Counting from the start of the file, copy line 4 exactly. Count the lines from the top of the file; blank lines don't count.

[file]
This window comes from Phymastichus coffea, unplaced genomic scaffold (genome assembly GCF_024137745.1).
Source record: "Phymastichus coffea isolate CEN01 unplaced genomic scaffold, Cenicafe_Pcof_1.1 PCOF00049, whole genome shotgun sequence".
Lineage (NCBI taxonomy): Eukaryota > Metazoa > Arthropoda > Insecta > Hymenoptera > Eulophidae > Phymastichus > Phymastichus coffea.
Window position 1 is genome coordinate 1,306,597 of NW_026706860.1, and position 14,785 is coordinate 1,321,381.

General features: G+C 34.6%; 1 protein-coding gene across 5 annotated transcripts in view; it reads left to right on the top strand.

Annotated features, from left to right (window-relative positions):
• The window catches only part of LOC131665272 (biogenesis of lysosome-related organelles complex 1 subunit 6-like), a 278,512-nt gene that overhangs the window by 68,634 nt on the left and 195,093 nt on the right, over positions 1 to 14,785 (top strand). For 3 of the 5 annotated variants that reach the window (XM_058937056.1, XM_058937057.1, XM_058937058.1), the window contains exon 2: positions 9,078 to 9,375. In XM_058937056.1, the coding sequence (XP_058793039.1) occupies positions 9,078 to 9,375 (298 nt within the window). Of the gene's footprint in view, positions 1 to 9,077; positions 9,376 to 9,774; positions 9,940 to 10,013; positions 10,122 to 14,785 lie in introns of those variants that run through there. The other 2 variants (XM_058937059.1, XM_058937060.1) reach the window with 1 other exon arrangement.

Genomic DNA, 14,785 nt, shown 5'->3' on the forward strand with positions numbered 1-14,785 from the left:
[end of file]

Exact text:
Window position 1 is genome coordinate 1,306,597 of NW_026706860.1, and position 14,785 is coordinate 1,321,381.